QotW: What was the greatest single year for Japanese cars?

Toyota Tokyo Motor Show 1970

We’ve discussed which automaker had the best year, but which year had the best autos? Prior to 1970, Japanese cars were either grossly overpriced or built for a populace just graduating from a moped. By the turn of the decade, the automakers were filling that middle ground with actual cars we’d be familiar with today, and the earning power of the average Jun had reached a point where they could afford them. Suddenly cool cars were everywhere. Nissan had the Z, Toyota had the Celica, Mazda had the Capella RX-2, Mitsubishi had the Galant GTO, and Honda had the 1300 Coupe 9. Innovation, optimism, and kick-ass designs came to the forefront. It was the best of times.

What was the greatest single year for Japanese cars?

What say you, dear reader? As always, the most entertaining comment by next Monday will receive a prize. Scroll down to see the winner of last week’s QotW,”Which Japanese automaker had the best single-year lineup?” 

 

KPGC110 Nissan Skyline GT-R 1972 Tokyo Motor Show

For Mitsubishi and Mazda, you thought the 90s were anything but grungy.  Toyota ruled the 80s, but Nissan was clearly your chosen favorite the 1970s. More specifically, Banpei made the best case for Nissan in 1972:

Nissan had a marvelous lineup in 1972:
Nissan Fairlady Z S30 (aka 240Z)
Nissan Skyline C10
Nissan Skyline C110 (introduced in 1972)
Nissan Laurel C130 (introduced in 1972)
Nissan Gloria/Cedric 230
Nissan Bluebird 510
Nissan Bluebird-U 610
Nissan Sunny B110
Nissan Cherry E10

1972 was a special year as both the new (Kenmeri) Skyline C110 and (Pigsbutt) Laurel C130 got introduced. Both are nowadays the most iconic cars for Nissan in the 70s. Both were also sold abroad and were not limited to RHD only. And obviously the introduction of the Skyline GT-R KPGC110 in September 1972 marks the second most sought after Japanese classic ever. And let’s not forget the C10 also was still for sale in early 1972.

The Fairlady Z (aka 240Z) is one of the most iconic and beautiful cars Nissan ever produced. Unfortunately Z432 was no longer for sale in 1972, but if you were lucky some of the Fairlady ZGs might still have been for sale.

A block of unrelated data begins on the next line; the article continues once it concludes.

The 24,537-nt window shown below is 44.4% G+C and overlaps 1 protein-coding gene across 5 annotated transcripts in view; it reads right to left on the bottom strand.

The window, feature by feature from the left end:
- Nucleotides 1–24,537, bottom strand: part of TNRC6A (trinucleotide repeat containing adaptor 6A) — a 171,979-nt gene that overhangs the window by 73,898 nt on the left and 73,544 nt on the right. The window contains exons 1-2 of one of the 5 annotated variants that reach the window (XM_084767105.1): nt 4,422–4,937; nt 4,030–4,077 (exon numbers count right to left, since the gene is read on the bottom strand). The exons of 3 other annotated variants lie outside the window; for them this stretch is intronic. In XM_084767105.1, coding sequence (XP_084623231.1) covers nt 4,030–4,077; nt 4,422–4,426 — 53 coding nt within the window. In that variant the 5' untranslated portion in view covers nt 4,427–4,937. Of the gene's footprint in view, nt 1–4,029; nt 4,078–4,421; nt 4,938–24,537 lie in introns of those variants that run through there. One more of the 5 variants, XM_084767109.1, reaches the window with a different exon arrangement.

The coke bottle styled Gloria and Cedric 230, introduced a year earlier, are nowadays also sought after classics in Japan.

In 1972 also both the 510 and 610 were sold alongside and both were available in SSS and hardtop coupe trim. Especially the 510 SSS hardtop coupe is sought after nowadays. I think the JNC/Petrolicous video will explain you why:
https://www.youtube.com/watch?v=oaJkJ1pNzSo

The Sunny B110 is still a popular car and especially the UTE has a great following.

Last but not least, the Cherry E10. The bonkers styled coupe: you hate it or you love it. Many of the X1-R coupes have been sacrificed to the holy gods of zokusha (bosozoku) for their unique tail lights and integrated into various C110 and C210 tail light panels. The tail lights alone would set you back over a thousand dollars nowadays and those original Cherry X1-R coupes are impossible to find.

Yes, Nissan got everything right in 1972. And then in 1973 the oil crisis happened and, also due to the emission standards getting more strict, the party was mostly over.

Omedetou, your comment has earned you a set of decals from the JNC Shop!

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14 Responses to QotW: What was the greatest single year for Japanese cars?

  1. Ant said:

    I’m going a little earlier than I did with the last QotW: 1989.

    Two of the most significant Japanese cars ever debuted this year: The MX-5 Miata, which has since become the world’s best-selling sports car, and the Lexus LS400, which showed Japan could compete with the best Europe had to offer in the luxury sector. The first-gen Subaru Legacy was significant too, not least for its role in making Subaru the most significant name in rallying for the decades that followed.

    Not convinced? Maybe this’ll do it: 1989 was also the year of the Nissan S-Cargo…

  2. Brian G. Lawson J.D. said:

    1989 was a great year for Nissan, as was 1972 and 1999. I’m going to have to lean on Toyota in 1994 though. .. the Celica, the Supra, the Land Cruiser, the Mr2, the Soarer, etc…. maybe not the greatest, but boy it’s sure up there

  3. Kevin said:

    Wow! Finally you post a question that only requires a bit of really easy subtraction to find the right answer for. Check out this equation I just came up with to solve for the best year for Japanese cars!

    Current Year – Twenty-Five = The Greatest Year For Japanese Cars.

    For obvious reasons…

  4. ahja said: